2. Stay open. Whether on a team or alone, don’t have an itchy trigger finger when spitballing ideas.
  3. Stay open for a while. Good ideas aren’t accompanied by a heavenly score or a lightbuld. Some need to be coaxed and cultivated, dragged out, explored and shaped until you find the right match.
  4. Share. No matter what you’re working on – a blog post, a startup or a book – bounce the idea off people. More eyeballs means more insight.
  5. Embrace constraints. Even artificial limitations can make you look at things differently.
  6. Recognize that failure is necessary. You’re going to fail. Catmull says good managers aren’t there to help succeed; they’re there to protect failure. In his words:

In order for greatness to emerge, there must be phases of not-so-greatness. Protect the future, not the past.

There Are A Million Roads To Creativity

It can get even more tactical though.

Brian Eno, the music maestro who produced Bowie, U2, Talking Heads and others, promotes studio creativity with Oblique Strategies – basically a deck of cards with cryptic constraints.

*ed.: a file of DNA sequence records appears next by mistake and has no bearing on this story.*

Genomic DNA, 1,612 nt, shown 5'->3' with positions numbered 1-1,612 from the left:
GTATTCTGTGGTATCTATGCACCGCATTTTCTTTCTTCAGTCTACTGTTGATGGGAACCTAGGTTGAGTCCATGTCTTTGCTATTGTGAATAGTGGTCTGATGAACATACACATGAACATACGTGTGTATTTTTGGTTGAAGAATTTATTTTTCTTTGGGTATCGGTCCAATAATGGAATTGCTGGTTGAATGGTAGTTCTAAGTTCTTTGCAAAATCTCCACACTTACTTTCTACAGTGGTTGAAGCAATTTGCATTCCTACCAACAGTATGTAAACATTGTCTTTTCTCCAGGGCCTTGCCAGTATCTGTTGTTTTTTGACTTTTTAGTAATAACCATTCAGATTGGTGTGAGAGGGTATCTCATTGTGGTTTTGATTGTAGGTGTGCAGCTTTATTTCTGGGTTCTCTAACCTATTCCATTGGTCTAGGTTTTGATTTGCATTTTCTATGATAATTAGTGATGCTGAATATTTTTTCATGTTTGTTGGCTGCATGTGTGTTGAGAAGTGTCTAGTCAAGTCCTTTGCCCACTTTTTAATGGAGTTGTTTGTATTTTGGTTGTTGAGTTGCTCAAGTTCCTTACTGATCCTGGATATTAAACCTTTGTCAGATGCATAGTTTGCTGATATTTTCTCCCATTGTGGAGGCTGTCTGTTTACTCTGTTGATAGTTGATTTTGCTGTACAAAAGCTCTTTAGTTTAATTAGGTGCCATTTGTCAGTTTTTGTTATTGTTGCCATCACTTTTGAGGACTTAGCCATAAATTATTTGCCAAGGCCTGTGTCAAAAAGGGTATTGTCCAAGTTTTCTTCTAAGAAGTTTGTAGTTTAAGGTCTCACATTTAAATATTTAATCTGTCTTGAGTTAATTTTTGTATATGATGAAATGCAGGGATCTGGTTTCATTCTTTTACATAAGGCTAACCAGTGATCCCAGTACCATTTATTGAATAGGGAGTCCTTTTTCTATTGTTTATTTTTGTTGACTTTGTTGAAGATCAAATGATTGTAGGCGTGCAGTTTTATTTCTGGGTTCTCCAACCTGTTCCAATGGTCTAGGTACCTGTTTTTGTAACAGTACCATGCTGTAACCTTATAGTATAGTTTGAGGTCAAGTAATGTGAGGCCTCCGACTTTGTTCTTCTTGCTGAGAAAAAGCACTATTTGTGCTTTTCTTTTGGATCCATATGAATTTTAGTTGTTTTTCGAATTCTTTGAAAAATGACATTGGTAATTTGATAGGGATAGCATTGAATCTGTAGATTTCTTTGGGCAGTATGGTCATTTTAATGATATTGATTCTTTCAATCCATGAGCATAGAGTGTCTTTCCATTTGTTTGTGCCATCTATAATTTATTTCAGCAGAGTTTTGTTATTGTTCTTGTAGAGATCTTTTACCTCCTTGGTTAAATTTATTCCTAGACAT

But that’s military-grade.

So I went searching for real methods, used by real people. And no better way to do that then asking great creators – the kind who consistently come up with brilliantly simple ideas – how they do it.

4 1/2 Other Creative Strategies From Real Creators

Creativity Hunt. Everywhere.

Ryan Hoover, the emoji’ed enchanter behind Product Hunt (????meow), says it’s all about observing.

My inspiration largely came from my conversations with people and observations of my own behavior. When you see or hear something interesting, consider writing it down.

Inspiration is out there for the taking…if you’re ready to reach out. It sounds so simple. But getting into the habit of keeping your eyes open and actually calling out patterns is incredibly challenging.

Get Lost.

But what about the professional writers? Joanne Weibe, the brains (and pen) behind Copyhackers naturally answered my question with prose so pretty that I didn’t want to touch it: